Let’s try to look at this from an outside perspective. For one thing, Leon essentially played only half a season, so the sample size is smaller than it is for the other catchers that are ranked ahead of him.
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Leon stole the starting catcher job away with a scorching month of June, hitting a ridiculous .467 with a 1.243 OPS in 12 games that month. Needless to say, there was nowhere to go but down from there. Naturally, Leon regressed in each month after that, but he was still producing in August when he hit .306 with an .893 OPS in 25 games.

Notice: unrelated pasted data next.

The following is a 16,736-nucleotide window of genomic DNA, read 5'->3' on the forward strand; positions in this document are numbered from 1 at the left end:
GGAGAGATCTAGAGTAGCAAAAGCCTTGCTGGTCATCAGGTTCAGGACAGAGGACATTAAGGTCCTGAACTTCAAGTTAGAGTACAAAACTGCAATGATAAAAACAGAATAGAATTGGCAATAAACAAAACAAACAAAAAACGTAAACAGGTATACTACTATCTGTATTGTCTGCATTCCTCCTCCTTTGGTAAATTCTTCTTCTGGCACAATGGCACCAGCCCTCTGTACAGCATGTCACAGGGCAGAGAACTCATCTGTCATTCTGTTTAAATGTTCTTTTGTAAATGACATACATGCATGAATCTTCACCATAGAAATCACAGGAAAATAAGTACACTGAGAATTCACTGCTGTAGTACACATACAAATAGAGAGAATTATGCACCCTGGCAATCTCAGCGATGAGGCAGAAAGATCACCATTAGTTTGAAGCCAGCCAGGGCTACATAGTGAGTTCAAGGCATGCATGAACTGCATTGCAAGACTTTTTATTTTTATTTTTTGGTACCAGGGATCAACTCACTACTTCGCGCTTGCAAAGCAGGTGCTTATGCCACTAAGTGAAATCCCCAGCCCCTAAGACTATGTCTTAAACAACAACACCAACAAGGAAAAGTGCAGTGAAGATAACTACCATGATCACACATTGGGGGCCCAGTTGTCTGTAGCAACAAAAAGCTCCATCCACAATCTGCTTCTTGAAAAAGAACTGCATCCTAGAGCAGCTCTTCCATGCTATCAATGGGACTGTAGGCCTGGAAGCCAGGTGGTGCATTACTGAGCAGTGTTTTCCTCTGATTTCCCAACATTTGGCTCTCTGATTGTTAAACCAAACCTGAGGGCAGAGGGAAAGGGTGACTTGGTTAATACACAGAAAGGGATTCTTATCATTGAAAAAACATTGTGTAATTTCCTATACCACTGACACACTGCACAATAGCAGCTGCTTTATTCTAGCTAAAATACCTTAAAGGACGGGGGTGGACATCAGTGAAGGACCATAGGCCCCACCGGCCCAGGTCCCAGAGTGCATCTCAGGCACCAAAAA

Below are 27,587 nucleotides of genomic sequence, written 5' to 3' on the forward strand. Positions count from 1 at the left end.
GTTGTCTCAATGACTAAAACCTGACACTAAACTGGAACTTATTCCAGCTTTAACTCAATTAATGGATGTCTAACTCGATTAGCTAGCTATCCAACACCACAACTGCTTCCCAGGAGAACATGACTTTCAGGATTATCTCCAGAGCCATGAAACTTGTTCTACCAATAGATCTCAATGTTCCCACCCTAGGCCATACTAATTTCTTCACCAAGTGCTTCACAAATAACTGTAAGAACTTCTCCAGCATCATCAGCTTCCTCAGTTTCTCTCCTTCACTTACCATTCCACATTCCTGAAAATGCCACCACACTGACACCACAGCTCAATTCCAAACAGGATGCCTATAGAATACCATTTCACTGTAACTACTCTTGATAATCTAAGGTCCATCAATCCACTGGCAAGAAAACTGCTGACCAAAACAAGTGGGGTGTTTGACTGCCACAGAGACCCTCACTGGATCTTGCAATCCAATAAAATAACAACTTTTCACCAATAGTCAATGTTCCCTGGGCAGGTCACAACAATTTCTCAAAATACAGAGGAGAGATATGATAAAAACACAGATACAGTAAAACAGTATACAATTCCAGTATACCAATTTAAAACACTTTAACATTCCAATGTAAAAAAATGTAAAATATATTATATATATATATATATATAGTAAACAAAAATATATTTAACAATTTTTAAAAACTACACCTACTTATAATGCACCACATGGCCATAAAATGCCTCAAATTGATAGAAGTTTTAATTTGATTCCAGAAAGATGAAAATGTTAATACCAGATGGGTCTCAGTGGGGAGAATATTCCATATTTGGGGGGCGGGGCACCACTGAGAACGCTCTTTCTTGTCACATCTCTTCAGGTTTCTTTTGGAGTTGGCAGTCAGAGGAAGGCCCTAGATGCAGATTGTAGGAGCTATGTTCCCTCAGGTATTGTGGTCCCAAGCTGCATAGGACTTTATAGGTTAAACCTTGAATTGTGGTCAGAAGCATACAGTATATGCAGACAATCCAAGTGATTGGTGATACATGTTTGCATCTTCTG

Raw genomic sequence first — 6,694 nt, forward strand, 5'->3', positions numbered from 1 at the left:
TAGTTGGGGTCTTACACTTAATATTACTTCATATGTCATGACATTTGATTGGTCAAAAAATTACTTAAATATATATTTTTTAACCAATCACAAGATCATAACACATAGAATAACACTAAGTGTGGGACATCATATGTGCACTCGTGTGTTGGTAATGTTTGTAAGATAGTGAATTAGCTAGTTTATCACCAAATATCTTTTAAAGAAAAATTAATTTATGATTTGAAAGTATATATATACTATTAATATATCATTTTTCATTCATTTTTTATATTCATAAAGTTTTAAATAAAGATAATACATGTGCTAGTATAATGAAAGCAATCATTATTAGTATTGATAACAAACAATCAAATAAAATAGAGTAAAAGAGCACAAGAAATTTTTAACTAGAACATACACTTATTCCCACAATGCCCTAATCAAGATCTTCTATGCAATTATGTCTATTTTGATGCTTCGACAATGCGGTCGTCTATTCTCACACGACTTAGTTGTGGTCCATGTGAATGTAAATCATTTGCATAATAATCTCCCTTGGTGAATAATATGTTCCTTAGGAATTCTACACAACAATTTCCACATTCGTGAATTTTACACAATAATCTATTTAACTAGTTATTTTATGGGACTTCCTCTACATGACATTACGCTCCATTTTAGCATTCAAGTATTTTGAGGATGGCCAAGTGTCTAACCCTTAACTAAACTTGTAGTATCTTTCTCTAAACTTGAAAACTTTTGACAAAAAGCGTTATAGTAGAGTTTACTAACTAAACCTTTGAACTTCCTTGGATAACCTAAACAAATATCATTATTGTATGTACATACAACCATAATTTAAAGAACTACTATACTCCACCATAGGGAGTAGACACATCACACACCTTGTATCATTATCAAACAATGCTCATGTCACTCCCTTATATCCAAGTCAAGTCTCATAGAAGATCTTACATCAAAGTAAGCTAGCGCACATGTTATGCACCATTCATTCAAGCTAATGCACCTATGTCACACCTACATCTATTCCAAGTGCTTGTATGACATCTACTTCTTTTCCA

After that, Leon fell off a cliff, hitting a pitiful .213 with a .539 OPS in September/October to wrap up the regular season. He was basically a non-factor in the postseason, managing only one hit in 10 at-bats while Boston was swept by the Cleveland Indians in the ALDS. Had the magic worn off? Was Leon reverting back to the player he was before?
A more reasonable explanation may be that Leon crumbled down the stretch after enduring a heavier workload than he ever had before. He only appeared in 78 games for the Red Sox, but that basically doubles the number of games he played at the major league level over his previous four seasons. He also appeared in 36 games for Triple-A Pawtucket last year before getting the call back to Boston, bringing his total to 114 games, which is more than he ever played in a single season before. Leon appeared in 65 of Boston’s final 82 games, a heavy workload for a catcher that takes a beating behind the plate.